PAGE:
1904: IRVINE WEIR went alone to California from New York in 1904. He had no companion and stayed with a newly married couple, Clyde and Grace Brownlee, who were thinking of becoming missionaries in China. Clyde was the father of the late Harry Brownlee who went in the work in 1934. For awhile, Clyde helped in missions. "Irvine Weir was the first worker to come to California in 1904. He met Mr. and Mrs. Brownlee in Dec., 1904 in Long Beach. Mr. Brownlee tried to help Irvine with the gospel work for awhile, but as the family increased, he was advised to establish a home and support his family"  (The Early Days in California, 1904 by Mrs. Alex McPhail).

It is interesting that a C. Brownlee from Stirling, wrote the Editor of the Impartial Reporter in Ireland, defending Wm. Irvine and Edward Cooney and their work (IR, Nov. 3, 1904, p. 8). The writer of the letter, C. Brownlee, may have been a relative to the Brownlees in California Irvine Weir visited in December, 1904. In Ireland and Scotland, the workers were often given names and addresses of family members to contact of converts who had moved to America.

1905: FIRST BROTHER WORKER to go in the work in America.  Irvine Weir then persuaded Walter Slater, who had listened to him preach, to accompany him on some missions. Willie Jamieson joined them in 1905. "There was a tent put up in Paso Robles in the fall of 1905...and Irvine Weir, being impatient to get started with a tent he had gotten, invited Walter Slater to join when Walter was asked, rather suddenly by Irvine Weir to join him in this tent ministry, he was too impressed with all this to refuse...Walter always said he got saved after he went in the work" (When the Gospel Came to the Weibe Family by Elma Wiebe Milton).

Walter Slater who entered the work in California in 1905, was the first American brother worker to enter the work on the west coast. He may have been the first brother worker in all of America. (When the Gospel Came to the Weibe Family by Elma Wiebe Milton).

1905: WILLIE, ELISABETH and VIOLET JAMIESON PROFESS & GO IN THE WORK. William Rankin Jamieson was born in Scotland and made his choice in his first meeting on January 2, 1905. He was 24 years old. Later that month, he entered the ministry. Sydney Holt wrote:

"On Saturday Robert took me about 15 minutes ride to just outside the town of Duns where we saw the home where Uncle Willie Jamieson was raised and the hills where his dad shepherded sheep. Drove down the road Uncle Willie walked down after he said good-by to his parents who weren't in agreement with his going forth to preach. Also saw the spot where he sat down and looked back wondering if he were making the right choice! Then the train depot (not in use now) in Duns where he caught the train....We then drove to Chirnside where Uncle Willie worked for a butcher in his shop. Saw the very hall in Reston where Uncle Willie first heard the truth at a, special meeting! In Chirnside we saw the farm where the first convention was held (1911) in this part of Scotland. Across the road is a very old church (still in use) with a large cemetery with grave markers dated in the 1600 and 1700's. Five workers are buried here (saw John Martin, Jean Gibson and Sarah Skerrit's graves)" (letter to Fellow laborers and Friends, May 1, 1985).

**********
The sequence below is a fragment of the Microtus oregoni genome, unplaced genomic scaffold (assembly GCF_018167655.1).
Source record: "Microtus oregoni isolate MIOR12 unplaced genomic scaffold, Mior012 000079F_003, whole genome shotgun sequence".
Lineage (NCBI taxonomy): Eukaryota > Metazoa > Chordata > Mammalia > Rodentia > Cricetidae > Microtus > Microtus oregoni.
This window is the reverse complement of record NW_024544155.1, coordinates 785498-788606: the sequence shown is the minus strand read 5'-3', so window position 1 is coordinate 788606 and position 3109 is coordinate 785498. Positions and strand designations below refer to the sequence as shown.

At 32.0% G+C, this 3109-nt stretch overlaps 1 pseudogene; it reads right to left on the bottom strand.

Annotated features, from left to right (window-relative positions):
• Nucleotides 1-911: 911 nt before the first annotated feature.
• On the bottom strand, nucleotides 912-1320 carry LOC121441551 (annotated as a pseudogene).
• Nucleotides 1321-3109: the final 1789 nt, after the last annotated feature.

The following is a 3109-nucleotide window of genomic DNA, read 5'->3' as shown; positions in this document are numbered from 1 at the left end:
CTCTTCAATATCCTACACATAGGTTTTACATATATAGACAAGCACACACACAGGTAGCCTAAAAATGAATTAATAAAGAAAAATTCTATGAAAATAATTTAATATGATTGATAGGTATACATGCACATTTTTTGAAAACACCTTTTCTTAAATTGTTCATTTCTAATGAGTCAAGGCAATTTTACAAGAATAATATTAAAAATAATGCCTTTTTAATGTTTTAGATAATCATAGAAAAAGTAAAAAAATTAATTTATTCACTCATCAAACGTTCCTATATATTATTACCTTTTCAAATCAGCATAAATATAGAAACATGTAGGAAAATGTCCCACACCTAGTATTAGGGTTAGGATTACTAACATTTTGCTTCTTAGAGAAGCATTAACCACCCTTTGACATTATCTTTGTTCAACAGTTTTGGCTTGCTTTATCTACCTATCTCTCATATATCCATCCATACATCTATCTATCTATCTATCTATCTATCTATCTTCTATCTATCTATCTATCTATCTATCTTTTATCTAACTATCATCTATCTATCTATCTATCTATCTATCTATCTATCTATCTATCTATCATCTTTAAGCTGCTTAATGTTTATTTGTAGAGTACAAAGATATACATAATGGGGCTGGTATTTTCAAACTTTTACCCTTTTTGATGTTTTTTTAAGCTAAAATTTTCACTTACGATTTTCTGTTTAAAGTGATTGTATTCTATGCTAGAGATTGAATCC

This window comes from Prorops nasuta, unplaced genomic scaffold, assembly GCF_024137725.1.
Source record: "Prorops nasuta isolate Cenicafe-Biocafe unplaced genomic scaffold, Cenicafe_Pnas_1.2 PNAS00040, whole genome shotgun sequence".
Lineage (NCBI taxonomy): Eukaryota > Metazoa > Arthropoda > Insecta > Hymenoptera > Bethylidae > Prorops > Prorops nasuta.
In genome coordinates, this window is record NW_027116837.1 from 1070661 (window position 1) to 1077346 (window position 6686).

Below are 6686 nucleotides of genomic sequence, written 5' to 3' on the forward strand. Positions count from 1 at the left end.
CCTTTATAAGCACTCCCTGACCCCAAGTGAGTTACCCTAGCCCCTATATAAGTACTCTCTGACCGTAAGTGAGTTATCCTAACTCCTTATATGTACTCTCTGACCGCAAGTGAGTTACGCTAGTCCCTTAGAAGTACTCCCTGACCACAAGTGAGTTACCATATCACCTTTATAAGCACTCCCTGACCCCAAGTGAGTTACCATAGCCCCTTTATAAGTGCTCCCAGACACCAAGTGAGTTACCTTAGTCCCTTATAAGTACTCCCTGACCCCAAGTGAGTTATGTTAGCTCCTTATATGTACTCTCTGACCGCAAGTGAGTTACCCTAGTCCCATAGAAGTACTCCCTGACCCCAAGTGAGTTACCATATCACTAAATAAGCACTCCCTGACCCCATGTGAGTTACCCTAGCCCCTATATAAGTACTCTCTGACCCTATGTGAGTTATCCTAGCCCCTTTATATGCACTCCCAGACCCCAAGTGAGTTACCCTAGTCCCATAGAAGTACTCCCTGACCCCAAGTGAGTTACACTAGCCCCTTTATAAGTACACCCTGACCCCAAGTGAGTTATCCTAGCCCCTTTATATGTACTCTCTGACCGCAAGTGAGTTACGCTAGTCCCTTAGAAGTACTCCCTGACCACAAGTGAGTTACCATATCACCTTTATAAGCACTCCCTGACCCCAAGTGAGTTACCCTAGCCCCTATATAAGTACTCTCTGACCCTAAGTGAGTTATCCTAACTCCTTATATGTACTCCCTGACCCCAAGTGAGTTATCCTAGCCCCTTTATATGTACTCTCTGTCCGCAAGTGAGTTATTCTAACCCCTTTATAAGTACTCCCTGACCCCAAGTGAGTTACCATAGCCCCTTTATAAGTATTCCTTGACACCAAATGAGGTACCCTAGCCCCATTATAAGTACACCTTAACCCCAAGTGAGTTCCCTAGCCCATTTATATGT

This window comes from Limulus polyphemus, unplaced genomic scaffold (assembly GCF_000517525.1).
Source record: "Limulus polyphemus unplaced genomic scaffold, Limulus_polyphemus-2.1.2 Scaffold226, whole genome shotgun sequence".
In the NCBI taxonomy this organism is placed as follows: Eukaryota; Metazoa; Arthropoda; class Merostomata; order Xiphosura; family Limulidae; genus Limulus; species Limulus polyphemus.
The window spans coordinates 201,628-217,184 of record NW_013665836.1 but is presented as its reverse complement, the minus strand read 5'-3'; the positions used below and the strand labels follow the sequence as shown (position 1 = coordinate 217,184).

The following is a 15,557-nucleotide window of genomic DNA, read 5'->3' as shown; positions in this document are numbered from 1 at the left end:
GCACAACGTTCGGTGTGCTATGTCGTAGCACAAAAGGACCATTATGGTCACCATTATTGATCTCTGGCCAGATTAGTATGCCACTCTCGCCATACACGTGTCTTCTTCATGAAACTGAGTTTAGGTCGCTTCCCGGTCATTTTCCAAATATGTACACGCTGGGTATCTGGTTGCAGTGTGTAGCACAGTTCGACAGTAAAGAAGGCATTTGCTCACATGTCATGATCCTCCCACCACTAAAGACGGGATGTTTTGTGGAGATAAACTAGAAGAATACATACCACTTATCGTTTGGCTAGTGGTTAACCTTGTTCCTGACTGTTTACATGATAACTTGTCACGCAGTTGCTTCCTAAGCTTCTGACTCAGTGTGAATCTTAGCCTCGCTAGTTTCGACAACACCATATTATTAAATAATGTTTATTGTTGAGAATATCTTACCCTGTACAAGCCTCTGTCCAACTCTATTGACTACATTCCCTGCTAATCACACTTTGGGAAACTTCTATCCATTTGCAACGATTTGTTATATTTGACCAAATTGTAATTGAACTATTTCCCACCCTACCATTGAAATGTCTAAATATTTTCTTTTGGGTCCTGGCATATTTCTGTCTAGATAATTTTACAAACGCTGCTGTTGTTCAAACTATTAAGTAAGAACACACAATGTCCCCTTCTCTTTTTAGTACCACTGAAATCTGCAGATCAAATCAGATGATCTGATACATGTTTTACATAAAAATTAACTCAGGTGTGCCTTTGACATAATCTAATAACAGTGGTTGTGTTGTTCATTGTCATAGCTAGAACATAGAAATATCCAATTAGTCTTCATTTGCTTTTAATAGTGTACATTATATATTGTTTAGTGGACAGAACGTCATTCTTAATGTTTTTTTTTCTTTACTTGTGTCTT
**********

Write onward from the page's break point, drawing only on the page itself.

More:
Elisabeth Jamieson, sister of Willie said: "After Willie heard and accepted the Gospel (in his first meeting), he asked the worker who held that meeting, if there would ever be an opportunity for him to go into this ministry? This worker asked him, 'How soon could you be ready?' 'In two weeks,' replied Willie. It was a little longer than this before he went, but during this time of waiting, he came to Edinburgh, where my older sister, Violet, and I were working. He told us about the Truth he had found every day for a whole week. One morning, by my bedside, I yielded my heart to God, and at the same time, offered my life for God's great Harvest Field. My sister, Violet, went out then in the Work in July or August, 1905, and I followed on the 27th of October. I was nineteen, my sister older....It hurt Father and Mother to have Willie go, and then Violet, but it nearly broke their hearts when I left. Tears were streaming down their faces, and mine. They were Presbyterians. Father an Elder for as long as I could remember....I got a letter just then from Willie, offering me a place in the Work in California....So I came then to California at the age of twenty. I had been in the Work less than a year. Florence Langworthy (age 22) became my companion" (Elisabeth Jamieson's Reminiscences, Hayward, CA, 1969).